First there is this from The Writer's Almanac:
It's the birthday of poet John Ashbery (books by this author), born in Rochester, New York (1927). He grew up on his family's fruit farm near Lake Ontario. He went to a small, rural school, and although they read some poetry, all of it was old. Then he won a contest, and the prize was Louis Untermeyer's anthology Modern American and British Poetry. He didn't understand many of these contemporary poems, but he was fascinated by them - poems by W.H. Auden and T.S. Eliot and Wallace Stevens. A generous neighbor, seeing how bright Ashbery was, paid to send him to a good academy for his last two years of high school, and he started writing poetry more seriously. He went on to Harvard, and he published his first book, Some Trees (1956), when he was 29. He has been publishing ever since. His books include Self-portrait in a Convex Mirror (1975), A Wave (1984), Where Shall I Wander (2005), and Planisphere (2009).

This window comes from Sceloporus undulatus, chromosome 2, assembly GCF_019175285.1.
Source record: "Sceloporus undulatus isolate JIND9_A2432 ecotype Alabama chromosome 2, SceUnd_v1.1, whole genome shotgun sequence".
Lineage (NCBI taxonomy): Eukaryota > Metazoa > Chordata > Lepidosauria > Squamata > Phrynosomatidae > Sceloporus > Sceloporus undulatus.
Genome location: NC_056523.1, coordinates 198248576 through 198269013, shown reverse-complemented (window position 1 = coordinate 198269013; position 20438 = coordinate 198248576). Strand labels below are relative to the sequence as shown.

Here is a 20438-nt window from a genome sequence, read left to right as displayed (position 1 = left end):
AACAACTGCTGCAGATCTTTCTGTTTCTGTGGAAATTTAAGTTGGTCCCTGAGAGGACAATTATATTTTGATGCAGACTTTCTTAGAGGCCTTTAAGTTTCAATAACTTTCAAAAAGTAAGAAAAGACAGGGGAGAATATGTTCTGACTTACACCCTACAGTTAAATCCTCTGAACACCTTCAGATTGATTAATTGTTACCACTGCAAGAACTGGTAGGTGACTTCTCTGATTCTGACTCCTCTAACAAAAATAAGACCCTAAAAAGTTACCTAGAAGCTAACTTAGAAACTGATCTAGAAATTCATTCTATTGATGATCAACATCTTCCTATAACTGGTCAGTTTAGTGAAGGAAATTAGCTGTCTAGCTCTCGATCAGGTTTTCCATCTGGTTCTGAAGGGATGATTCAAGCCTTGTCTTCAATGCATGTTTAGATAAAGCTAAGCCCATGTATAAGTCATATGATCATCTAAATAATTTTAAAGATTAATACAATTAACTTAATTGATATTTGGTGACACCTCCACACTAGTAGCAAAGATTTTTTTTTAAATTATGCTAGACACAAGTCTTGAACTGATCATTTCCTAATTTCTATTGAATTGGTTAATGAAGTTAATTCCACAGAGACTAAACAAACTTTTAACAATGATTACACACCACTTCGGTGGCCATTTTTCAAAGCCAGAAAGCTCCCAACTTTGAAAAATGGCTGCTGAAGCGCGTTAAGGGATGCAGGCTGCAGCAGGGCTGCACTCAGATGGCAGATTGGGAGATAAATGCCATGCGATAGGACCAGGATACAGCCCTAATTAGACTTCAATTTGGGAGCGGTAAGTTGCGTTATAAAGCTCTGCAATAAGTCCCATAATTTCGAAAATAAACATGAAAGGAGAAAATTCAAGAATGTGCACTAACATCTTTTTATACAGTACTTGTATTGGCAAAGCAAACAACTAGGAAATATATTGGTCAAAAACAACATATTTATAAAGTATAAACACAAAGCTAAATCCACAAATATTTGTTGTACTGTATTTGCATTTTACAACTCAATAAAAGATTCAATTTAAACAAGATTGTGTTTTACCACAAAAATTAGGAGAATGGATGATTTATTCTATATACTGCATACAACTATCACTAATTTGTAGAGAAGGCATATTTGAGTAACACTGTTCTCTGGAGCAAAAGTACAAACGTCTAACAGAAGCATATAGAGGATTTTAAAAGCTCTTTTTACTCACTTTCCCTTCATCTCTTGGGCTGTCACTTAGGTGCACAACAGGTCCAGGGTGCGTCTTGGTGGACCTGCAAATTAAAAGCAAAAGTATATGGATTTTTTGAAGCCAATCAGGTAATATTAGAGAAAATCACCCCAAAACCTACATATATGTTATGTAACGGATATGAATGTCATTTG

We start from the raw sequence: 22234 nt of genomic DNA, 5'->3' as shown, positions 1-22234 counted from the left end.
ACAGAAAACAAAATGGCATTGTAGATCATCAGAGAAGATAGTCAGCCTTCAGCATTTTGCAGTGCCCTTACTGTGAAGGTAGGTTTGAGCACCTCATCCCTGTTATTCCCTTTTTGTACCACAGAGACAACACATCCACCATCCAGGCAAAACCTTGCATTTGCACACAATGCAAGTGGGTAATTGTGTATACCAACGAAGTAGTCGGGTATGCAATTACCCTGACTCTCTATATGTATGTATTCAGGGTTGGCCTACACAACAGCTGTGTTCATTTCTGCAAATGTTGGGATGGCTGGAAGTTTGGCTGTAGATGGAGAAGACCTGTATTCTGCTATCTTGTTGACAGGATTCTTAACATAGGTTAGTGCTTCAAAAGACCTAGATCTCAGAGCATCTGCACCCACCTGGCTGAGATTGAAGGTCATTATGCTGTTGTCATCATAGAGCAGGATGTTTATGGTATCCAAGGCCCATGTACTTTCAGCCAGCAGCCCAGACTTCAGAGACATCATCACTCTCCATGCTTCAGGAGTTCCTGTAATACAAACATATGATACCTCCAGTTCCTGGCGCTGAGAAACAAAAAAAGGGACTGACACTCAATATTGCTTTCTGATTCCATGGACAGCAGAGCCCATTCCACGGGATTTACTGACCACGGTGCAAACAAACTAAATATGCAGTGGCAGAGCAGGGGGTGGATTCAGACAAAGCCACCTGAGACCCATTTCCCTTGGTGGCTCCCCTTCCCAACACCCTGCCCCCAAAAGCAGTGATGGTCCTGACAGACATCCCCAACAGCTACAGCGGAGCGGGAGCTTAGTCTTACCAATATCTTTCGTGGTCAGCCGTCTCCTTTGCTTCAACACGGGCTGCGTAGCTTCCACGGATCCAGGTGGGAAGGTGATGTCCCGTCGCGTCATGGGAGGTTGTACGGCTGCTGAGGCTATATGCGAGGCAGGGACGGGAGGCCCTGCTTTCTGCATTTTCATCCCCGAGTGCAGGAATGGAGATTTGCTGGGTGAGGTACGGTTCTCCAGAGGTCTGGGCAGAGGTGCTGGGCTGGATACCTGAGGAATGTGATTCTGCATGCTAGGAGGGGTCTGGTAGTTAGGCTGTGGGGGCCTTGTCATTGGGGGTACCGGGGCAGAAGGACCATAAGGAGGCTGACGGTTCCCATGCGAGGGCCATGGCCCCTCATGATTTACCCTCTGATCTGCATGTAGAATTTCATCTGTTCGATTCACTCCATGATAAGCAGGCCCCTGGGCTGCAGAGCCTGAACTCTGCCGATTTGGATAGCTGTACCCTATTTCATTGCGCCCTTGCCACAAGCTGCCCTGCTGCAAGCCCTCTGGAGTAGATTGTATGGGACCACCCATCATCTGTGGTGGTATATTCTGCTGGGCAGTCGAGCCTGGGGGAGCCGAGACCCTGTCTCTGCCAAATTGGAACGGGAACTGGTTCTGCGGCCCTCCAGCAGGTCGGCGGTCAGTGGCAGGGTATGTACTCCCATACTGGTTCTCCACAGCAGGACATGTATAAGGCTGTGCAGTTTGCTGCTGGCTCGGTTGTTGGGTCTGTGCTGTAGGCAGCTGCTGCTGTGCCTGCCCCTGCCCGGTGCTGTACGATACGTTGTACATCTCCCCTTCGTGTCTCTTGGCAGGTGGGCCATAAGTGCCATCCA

He said: "I don't quite understand about understanding poetry. I experience poems with pleasure: whether I understand them or not I'm not quite sure. I don't want to read something I already know or which is going to slide down easily: there has to be some crunch, a certain amount of resilience."
And there is this personal postscript:
Ashberry's words about reading, understanding, and experiencing poetry, words about resilience and crunch worth remembering, are among the most sensible and helpful that I've ever encountered.
What say you?
What say you?